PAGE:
Fowl Play in Minnesota Skies: Birds Flying Under the Influence 

Minnesota birds – like humans after a few drinks – are drunk.

A robin crashes into the windshield of a parked car. A cute little thrush flails wildly as it tries to avoid a bicyclist. The spikey head of a waxwing is seen falling from a tree along with the autumn leaves.  

What’s going on in Gilbert, Minnesota?  

These birds are acting a lot like humans when they’ve overindulged on alcohol. That’s because the birds – like humans after a few drinks – are drunk.  

Are They Putting Alcohol in the Minnesota Birdbaths? 

No, locals are not feeding pools of alcohol to the resident bird population. The fowls are getting tipsy due to a natural seasonal phenomenon 

The area experienced an early frost this year. This sped up the fermentation process of berries that grow throughout the region. National Geographic explains that freezing temperatures cause berries to convert starches into sugars. Then, when the berries thaw, they ferment. This year, frost hit Minnesota berries early, before the area’s birds migrated south for the winter. Normally, the berries would not become “alcoholic” until late winter. As a result, birds are now snacking on fermented berries that leave them a little tipsy.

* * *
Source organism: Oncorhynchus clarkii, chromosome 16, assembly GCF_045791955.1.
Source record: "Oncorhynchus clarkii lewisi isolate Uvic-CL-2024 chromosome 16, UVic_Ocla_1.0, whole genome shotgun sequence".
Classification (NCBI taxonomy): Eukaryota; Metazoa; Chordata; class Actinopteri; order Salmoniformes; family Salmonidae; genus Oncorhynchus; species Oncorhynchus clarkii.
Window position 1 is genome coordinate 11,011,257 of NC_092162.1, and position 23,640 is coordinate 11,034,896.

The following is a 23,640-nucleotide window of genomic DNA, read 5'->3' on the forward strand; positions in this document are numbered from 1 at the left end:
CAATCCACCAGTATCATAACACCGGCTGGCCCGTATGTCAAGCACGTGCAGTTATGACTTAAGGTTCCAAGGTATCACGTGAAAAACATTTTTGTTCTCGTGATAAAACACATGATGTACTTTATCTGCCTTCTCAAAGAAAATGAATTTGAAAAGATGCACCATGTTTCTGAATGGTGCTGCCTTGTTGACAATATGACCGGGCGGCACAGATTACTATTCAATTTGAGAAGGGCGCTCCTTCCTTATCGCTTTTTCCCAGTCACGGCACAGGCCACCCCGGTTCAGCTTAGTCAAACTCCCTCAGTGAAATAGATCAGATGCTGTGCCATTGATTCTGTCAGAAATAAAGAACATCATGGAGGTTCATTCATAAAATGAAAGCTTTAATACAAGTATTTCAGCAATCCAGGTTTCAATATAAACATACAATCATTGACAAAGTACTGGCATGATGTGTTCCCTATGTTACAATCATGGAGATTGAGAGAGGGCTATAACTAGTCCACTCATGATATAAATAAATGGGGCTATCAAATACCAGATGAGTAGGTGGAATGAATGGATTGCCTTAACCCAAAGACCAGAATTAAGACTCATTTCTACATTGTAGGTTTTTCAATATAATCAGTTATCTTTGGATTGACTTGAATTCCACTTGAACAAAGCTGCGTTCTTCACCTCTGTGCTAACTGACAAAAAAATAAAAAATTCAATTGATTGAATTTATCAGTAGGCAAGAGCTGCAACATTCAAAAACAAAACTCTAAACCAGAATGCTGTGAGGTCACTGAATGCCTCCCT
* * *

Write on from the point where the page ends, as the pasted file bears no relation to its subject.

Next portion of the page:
Certain bird species are more susceptible to these effects because they eat more berries than their fellow fowls. Thrushes, waxwings, and robins are among those most likely to be seen acting “drunk” in the skies above Minnesota. Young birds, whose livers are not fully matured, are the most susceptible to the berries’ effects.  

Should Minnesota Open a Bird Rehab Center? 

Authorities say there is no reason for alarm. Residents may simply have more close encounters with birds than usual this season, as their feathered friends bumble about in a half-drunken state. Matthew Dodder, a bird expert, reports, “They just get sloppy and clumsy. They have actually fallen out of trees on occasion.” 

To help these inebriated birds, residents can place decals on windows. These will help birds avoid fatal crashes with reflective surfaces that are harder to detect when their bird brains are under the influence.  

If a bird collides with a window and survives, witnesses should usually leave the bird alone. If it is in danger due to predators, residents can pick up the bird and place it in a ventilated box for a few hours. It will likely revive and recover. Like a drunk human, it may simply need to sleep it off. If the bird doesn’t recover after a few hours, a local wildlife rehabilitation center can be called for assistance.

Infographic by Timothy Esteves


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